I really do think mum would get a new lease of life if we found the right place for her and if she knew we were enjoying our lives and coming to see her with news of the outside world and what we'd been up to. Her biggest joy in life was being a mum and making our family home such a lively and loving place and that's all gone for her. Whichever way he looks at it, my brother just can't see that. He sees it as our mission to keep her in the 'family home' even though, although he lives there, he works long hours and is actually only around with her for around 3 hours a day except at weekends, when its about 6 hours. The truth is, it's just a house now and a pretty sad one at that.

I can honestly say there are no ulterior motives on his part: he's just not that sort of a person. He just sees things the way he wants to see them, to suit his preferences and needs and can't see the point of anyone else's opinion once he's made up his mind.
 

Sarasa

Registered User
Apr 13, 2018
2,035
Hi @Seaholly, this is very much the situation my husband is in with his siblings regarding their mum. They want to respect her wishes to stay at home, but she really can't manage without a lot more help than she currently has. Last week a mix up in communications meant she was in soiled clothes for at least twenty four hours for instance. I think its only a matter of time until she ends up in hospital, due to a crisis that could have been avoided.
Welcome to Dementia Talking Point @EmJay1 . Do you know why your sister is so cross about what happened? To me it sounds like you did exactly the right thing. Once people with dementia start wandering it is very difficult to stop them, and the next time she might not have been so lucky. If your sister only talks to your mum on the phone or via video calls she may well think she is more capable than she actually is as there is something that's called 'hostess mode' round here where someone with dementia can put on an act of seeming far more together than they really are for a short while. I'm also assuming your mother might have been asked to leave her retirement flat anyway as often once dementia progresses they are no longer suitable places for someone with dementia to live.
I'm sure other people will be along soon with their thoughts, you'll find this a very friendly and supportive place.
 

EmJay1

New member
Nov 9, 2020
4
Thanks @Sarasa for your comments.
Very interesting it what you say about 'hostess mode' - never heard of it before (is it an official term?).
There is certainly a difference in view between us based on our observations and conversations with mum. My sister has phone or FaceTime conversations with mum but its on her terms - she makes the calls and drives the conversation - and to be fair she is good at the general 'what's been going on with the family' stuff and to divert mum away from anything mum gets confused about.
With me, I tend to be the one mum contacts when she is confused and/ or anxious - primarily around not thinking she is at home in her flat, that she has been taken out for a meal (when the carers come to her flat to prepare her meals) and that she wants me to come and pick her up, that she has been abandoned and is alone, that she is being moved from one flat to another etc.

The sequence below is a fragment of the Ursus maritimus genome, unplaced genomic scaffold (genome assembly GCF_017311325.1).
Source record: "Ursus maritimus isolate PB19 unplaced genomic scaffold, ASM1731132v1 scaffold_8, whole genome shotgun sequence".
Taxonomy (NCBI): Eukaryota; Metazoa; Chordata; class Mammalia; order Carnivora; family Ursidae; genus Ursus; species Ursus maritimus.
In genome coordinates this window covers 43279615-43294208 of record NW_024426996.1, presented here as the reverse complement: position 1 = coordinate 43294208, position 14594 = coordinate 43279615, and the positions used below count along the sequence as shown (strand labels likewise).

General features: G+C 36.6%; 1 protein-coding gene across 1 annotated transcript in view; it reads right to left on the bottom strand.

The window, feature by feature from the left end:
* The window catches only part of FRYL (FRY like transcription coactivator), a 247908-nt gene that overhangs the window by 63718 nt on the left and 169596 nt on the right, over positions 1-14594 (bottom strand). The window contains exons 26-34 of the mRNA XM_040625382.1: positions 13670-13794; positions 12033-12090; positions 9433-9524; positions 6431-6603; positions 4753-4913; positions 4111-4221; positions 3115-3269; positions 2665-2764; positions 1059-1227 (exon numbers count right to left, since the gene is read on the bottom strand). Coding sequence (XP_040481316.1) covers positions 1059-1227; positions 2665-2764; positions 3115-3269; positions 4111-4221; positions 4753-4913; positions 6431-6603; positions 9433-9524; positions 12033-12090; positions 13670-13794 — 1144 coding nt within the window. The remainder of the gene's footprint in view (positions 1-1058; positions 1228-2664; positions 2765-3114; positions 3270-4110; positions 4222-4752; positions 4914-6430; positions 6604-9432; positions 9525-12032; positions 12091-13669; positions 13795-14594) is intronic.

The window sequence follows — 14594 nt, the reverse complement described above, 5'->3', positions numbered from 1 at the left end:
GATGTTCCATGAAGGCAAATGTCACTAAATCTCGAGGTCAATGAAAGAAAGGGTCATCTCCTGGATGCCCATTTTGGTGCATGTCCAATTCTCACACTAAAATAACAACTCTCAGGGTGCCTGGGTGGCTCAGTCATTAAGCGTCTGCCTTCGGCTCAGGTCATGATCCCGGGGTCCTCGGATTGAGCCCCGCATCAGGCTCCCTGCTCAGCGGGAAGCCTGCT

I also visit mum regularly but even then am often met with confusion about where mum thinks she is, and the carers have seen the same. As a result the conversations I have with mum are very different- I'm reassuring mum, trying to reduce her anxiety, trying to get her to accept that she is at home and safe and that we all know where she is, but its not easy and can result in antagonising mum as she then believes that I don't believe her about where she thinks she is. And with her poor memory the conversations tend to be somewhat circuitous!
So there is definitely a difference in opinion regarding the levels of confusion, mums capability and what her needs are. That said there seems to be an almost philosophical rejection of residential care by my sister - a recent email exchange provoked a strongly worded response listing a whole host of reasons why mum shouldn't go into a home ranging from mum's overall health, to infection control (CoVid), to mental stimulation, all of which equally apply to mum continuing to live independently. I'll keep on trying though - I have to because at some point we will need to sell her flat etc so support mum's long term care and I will need her on board to do that.

Thanks @lemonbalm - I think you are correct in that the sibling who is closest to the problem deals with it and 'moves on' to the next issue. Due to distance and being out of the country my sister has no involvement with mum's day to day support - financial management, bills, doctors, hospitals, care agency as well as the almost daily phone calls panicking about something - so again she has no practical perception of the realities of mum's support needs. She knows I do all this, but knowing it is being done and doing it are two very different things!

Thanks for your support
 

canary

Registered User
Feb 25, 2014
13,946
South coast
@EmJay1 - Im sure you are right in your assessment of your sisters perception of the situation. People with dementia can hide their symptoms from others for a short while. I dont think "hostess mode" is an official term, but we have all seen it when they are faced with other family members and doctors/social workers/other "official" people. Its the most annoying thing, because you are jumping up and down shouting about all their problems and then when they see someone else they sort of pull it all together, only for it all to fall apart when that person leaves, or they walk out of the consulting room. The upshot of this is that the person who has seen(or talked to) them doesnt believe that they are that bad and you are left picking up the pieces of someone who is worn out with the effort of appearing normal and really grumpy and/or confused.

Im sure that moving your mum to a care home is the right decision. Im afraid that my personal feelings are that someone who is not directly involved in the day to day care of someone with dementia has not earned the right to veto what the main carer feels is necessary for their care.

Edit to clarify who I was replying to